Ending flour subsidies saves LE8B: Supply Ministry



Thu, 13 Jul 2017 - 03:35 GMT


Thu, 13 Jul 2017 - 03:35 GMT

Bread line - Creative Commons via flickr/James Buck

Bread line - Creative Commons via flickr/James Buck

CAIRO – 13 July 2017: Halting flour subsidies will save Egypt LE 8 billion ($447 million) from its 2017-2018 food subsidy bill, set at LE 85 billion, spokesperson of the Supply Ministry Mohamed Sewed said Wednesday.

The Ministry of Supply issued a decision on Wednesday to stop subsidizing flour for its bread subsidy program starting August, in an effort that is expected to reduce wheat imports by 10 percent. The move aims to avoid smuggling flour outside the subsidies system.

Under the new decision, the General Authority for Supply Commodities (GASC) would sell wheat to mills at market prices, which will later sell flour to bakeries at market prices as well.

Consumers, however, will still get bread at a subsidized price of at 5 piasters per loaf.

The official decree no. 22/2017, issued by the Ministry of Supply, stated that any bakery that would violate the law by obtaining flour quantities and selling it outside the subsidies system will be liable to pay a fine at a double value of the quantity it sold.

Other violations stipulated in the decree were selling bread at higher prices or closing the bakery without notifying the ministry to halt flour allocations to it.

Penalties for these violations vary from fines to closure of the outlets for a period ranging from one month to one year, depending on the size of the violation.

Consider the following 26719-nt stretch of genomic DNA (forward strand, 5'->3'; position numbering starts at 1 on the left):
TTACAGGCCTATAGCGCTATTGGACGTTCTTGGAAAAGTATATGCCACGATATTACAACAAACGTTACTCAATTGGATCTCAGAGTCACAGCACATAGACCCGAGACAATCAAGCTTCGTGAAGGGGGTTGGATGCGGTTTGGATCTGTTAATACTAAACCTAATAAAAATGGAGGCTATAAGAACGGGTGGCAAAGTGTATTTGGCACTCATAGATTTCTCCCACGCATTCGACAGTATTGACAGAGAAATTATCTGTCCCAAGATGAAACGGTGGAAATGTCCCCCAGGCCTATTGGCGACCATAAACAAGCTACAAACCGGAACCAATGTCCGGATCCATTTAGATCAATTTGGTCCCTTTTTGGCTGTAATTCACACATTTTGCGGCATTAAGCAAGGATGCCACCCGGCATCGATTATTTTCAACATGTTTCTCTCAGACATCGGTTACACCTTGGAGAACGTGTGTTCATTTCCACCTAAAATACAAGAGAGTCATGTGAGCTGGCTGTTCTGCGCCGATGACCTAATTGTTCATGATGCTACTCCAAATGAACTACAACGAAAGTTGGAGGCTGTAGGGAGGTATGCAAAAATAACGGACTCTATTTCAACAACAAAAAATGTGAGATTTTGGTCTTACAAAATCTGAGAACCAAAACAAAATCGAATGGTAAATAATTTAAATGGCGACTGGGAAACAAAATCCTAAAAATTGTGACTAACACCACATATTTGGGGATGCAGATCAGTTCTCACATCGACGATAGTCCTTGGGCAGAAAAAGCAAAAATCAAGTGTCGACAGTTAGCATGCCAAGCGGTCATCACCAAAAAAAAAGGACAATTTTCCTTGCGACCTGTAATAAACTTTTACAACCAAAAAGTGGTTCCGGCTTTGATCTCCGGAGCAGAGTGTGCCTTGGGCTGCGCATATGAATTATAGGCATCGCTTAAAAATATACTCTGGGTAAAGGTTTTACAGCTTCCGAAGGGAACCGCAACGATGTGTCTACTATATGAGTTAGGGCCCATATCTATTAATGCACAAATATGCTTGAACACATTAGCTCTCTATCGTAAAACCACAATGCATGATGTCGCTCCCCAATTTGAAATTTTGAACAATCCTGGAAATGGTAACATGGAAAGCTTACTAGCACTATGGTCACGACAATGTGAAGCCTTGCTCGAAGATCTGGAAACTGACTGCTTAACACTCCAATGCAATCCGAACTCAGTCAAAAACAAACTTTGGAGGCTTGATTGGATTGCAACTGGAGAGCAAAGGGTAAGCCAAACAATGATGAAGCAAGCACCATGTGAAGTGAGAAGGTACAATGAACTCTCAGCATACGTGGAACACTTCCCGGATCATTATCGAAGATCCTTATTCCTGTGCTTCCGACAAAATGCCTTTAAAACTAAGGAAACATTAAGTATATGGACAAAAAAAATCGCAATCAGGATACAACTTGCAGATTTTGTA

While the ministry is selling each loaf of bread at LE 0.05, it costs the state between LE 0.55 to LE 0.60, calculating the production cost of bread endured by the bakeries.

In order to ensure the effectiveness of the new decision, bakeries should repay the flour value to the government-run mills before selling bread to citizens, head of the general division of bakeries at the Federation of Egyptian Chambers of Commerce (FEDCOC) Abdullah Ghorab told Egypt Today.

The government should also pay bakeries the production cost before they sell the bread to citizens, Ghorab added.

The decision comes in favor of bakeries’ owners who have been suffering losses over the past few months because of increased production costs following the flotation of the Egyptian pound, head of Cairo Bakeries Chamber Attia Hammad said.

In fiscal year 2016/2017, wheat imports registered 5.58 million tons, up from 4.4 million tons in the previous year.

In a meeting with the FEDCOC last week, Minister of Supply Ali el-Meselhi discussed the cost of production inputs and the profit margins for bakeries.

The attendees agreed that the cost of producing 100 kg of flour, which produces 1,250 loaves of bread, will be LE 180 ($10), as the Supply Ministry will incur the latest hikes in diesel prices.

Meselhi promised that the new production cost will come into effect as of August, stressing on the importance of abiding by the quality standards when producing the baladi bread.



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